stark naked and with dishevelled hair, were walking about, shouting, and
dancing a sort of weird dance. In the midst of their contortions they
brandished long, sharp poniards, of a special form, provided with steel
chains. From time to time, one of these hallucinated creatures would
drive the poniard into his body (principally into the sides of his
chest), into his arms, and into his legs, and would only desist when, in
order to calm his apparent fury, the idlers who were surrounding him
threw a sufficient number of pennies to him."

At the time of the feast of the Juggernaut one sees, or rather one _did_
see before the English somewhat humanized this ceremony, certain fakirs
suspended by their flesh from iron hooks placed along the sides of the
god's car. Others had their priests insert under their shoulder blades
two hooks, that were afterward fixed to a long pole capable of pivoting
upon a post. The fakirs were thus raised about thirty feet above ground,
and while being made to spin around very rapidly, smilingly threw
flowers to the faithful. Others, again, rolled over mattresses garnished
with nails, lance-points, poniards, and sabers, and naturally got up
bathed in blood. A large number cause 120 gashes (the sacred number) to
be made in their back and breast in honor of their god. Some pierce
their tongue with a long and narrow poniard, and remain thus exposed to
the admiration of the faithful. Finally, many of them are content to
pass points of iron or rods made of reed through folds in their skin. It
will be seen from this that fakirs are ingenious in their modes of
exciting the compassion and charity of the faithful.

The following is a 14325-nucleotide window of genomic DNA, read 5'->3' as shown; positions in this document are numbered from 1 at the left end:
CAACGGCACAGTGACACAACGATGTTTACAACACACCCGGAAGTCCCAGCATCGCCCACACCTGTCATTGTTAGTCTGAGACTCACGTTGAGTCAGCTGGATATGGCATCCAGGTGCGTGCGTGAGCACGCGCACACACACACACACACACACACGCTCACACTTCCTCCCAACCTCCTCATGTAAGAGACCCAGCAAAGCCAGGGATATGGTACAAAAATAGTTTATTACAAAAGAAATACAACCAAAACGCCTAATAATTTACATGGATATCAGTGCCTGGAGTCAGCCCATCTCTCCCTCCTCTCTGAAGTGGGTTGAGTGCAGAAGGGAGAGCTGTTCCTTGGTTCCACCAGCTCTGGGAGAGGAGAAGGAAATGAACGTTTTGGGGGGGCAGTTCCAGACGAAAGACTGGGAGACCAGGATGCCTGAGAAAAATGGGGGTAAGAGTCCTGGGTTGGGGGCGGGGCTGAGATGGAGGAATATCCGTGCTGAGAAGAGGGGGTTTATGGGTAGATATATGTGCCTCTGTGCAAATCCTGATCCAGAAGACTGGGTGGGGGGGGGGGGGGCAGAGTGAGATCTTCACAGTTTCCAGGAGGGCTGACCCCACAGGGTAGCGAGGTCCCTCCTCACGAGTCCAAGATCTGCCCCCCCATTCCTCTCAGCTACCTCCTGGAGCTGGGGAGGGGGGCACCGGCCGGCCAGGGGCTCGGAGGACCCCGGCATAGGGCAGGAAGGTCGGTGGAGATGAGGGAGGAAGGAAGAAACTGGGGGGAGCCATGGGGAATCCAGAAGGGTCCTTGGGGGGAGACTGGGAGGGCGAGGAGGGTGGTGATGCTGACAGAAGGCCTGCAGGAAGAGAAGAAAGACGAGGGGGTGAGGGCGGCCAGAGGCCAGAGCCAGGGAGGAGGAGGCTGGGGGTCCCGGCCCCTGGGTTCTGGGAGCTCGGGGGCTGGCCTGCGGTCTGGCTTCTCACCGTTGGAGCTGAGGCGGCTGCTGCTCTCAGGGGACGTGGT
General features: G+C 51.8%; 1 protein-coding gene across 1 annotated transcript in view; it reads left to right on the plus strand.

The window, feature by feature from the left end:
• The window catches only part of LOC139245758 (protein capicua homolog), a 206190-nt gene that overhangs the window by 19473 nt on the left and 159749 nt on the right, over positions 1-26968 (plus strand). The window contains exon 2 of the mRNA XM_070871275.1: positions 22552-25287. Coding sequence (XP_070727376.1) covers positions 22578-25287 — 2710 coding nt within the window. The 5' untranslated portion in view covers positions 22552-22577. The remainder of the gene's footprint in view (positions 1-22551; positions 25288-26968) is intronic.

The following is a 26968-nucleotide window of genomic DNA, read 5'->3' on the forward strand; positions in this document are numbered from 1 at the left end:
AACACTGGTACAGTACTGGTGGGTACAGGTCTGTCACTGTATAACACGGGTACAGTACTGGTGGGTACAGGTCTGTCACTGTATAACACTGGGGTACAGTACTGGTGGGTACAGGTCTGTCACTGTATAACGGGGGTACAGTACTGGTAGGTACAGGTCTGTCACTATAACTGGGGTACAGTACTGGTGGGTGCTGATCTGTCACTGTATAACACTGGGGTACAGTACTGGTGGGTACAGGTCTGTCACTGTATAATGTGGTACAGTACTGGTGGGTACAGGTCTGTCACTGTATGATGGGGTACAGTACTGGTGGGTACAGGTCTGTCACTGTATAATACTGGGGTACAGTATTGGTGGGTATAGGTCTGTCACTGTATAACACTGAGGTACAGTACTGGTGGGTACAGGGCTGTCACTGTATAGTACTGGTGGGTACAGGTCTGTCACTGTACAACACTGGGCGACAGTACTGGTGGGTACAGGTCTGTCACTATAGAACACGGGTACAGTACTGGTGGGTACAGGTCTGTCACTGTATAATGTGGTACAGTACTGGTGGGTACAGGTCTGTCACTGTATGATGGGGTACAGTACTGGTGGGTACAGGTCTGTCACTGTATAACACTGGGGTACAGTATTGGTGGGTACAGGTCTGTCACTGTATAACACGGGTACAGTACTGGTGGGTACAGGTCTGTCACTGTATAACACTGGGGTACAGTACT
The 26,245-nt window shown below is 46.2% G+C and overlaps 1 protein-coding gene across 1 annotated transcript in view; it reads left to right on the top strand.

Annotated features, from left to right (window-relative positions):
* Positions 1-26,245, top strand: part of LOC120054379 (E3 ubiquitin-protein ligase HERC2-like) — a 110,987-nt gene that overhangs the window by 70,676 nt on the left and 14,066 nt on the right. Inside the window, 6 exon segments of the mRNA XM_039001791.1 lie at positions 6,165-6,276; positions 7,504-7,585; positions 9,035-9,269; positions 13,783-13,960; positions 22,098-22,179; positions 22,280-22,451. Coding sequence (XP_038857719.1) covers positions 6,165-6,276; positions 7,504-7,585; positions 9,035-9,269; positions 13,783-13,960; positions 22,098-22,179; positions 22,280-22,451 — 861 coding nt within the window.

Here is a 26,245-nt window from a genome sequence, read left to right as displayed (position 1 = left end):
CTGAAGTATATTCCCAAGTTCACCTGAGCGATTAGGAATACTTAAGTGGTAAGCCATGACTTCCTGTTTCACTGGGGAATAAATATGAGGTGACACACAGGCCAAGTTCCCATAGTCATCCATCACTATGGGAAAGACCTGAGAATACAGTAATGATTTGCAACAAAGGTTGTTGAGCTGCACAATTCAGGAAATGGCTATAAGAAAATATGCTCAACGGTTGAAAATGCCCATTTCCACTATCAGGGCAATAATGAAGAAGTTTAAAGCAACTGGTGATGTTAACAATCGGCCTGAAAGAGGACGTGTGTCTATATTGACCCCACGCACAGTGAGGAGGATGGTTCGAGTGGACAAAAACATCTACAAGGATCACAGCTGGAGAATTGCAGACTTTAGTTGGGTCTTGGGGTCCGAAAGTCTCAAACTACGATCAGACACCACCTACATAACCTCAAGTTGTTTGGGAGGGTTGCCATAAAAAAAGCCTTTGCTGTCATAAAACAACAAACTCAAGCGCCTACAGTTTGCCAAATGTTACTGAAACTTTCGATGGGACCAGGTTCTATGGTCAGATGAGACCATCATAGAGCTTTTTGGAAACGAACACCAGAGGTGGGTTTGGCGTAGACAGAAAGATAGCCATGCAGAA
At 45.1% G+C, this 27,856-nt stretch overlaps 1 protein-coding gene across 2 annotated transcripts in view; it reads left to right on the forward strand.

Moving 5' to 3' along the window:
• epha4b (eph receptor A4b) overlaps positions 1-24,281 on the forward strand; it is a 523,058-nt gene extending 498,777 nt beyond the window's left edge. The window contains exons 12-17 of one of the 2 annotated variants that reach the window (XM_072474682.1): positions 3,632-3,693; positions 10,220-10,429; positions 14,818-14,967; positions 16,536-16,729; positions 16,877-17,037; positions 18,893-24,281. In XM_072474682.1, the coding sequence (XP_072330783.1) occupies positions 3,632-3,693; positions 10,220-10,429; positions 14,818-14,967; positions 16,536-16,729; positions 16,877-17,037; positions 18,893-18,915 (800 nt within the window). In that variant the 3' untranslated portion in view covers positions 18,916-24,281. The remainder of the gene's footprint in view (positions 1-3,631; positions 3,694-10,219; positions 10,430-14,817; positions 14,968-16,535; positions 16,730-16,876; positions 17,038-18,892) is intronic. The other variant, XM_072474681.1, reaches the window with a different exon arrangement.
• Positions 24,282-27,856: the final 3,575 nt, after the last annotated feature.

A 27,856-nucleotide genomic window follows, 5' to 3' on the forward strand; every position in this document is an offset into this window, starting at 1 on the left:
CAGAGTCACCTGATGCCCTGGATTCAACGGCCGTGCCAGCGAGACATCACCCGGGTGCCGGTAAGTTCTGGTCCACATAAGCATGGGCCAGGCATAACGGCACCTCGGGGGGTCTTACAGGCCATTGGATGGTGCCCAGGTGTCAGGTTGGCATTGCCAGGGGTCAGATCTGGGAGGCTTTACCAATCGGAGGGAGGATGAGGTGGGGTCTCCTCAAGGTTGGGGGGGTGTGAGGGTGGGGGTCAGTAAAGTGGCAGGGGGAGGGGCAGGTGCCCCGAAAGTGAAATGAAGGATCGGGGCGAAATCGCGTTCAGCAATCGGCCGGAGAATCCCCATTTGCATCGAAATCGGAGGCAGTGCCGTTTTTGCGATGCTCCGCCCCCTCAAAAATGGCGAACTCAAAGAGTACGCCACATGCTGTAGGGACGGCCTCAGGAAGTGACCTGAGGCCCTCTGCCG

Elsewhere, among a large number of savage tribes and half-civilized
peoples, we find aspirants to the priesthood of the fetiches undergoing,
under the direction of the members of the religious caste that they
desired to enter, ordeals that are extremely painful. Now, it has been
remarked for a long time that, among the neophytes, although all are
prepared by the same hands, some undergo these ordeals without
manifesting any suffering, while others cannot stand the pain, and so
run away with fright. It has been concluded from this that the object of
such ordeals is to permit the caste to make a selection from among their
recruits, and that, too, by means of anesthetics administered to the
chosen neophytes.

In France, during the last two centuries, when torturing the accused was
in vogue, some individuals were found to be insensible to the most
fearful tortures, and some even, who were plunged into a species of
somnolence or stupefaction, slept in the hands of the executioner.

What are the processes that permit of such results being reached?
Evidently, we cannot know them all. A certain number are caste, sect, or
family secrets. Many are known, however, at least in a general way. The
processes naturally vary, according to the object to be attained. Some
seem to consist only in an effort of the will. Thus, those fakirs who
remain immovable have no need of any special preparation to reach such a
result, and the same is the case with those who are interred up to the
neck, the will alone sufficing. Fakirs probably pass through the same
phases that invalids do who are forced to keep perfectly quiet through a
fracture or dislocation. During the first days the organism revolts
against such inaction, the constraint is great, the muscles contract by
starts, and then the patient gets used to it; the constraint becomes
less and less, the revolt of the muscles becomes less frequent, and the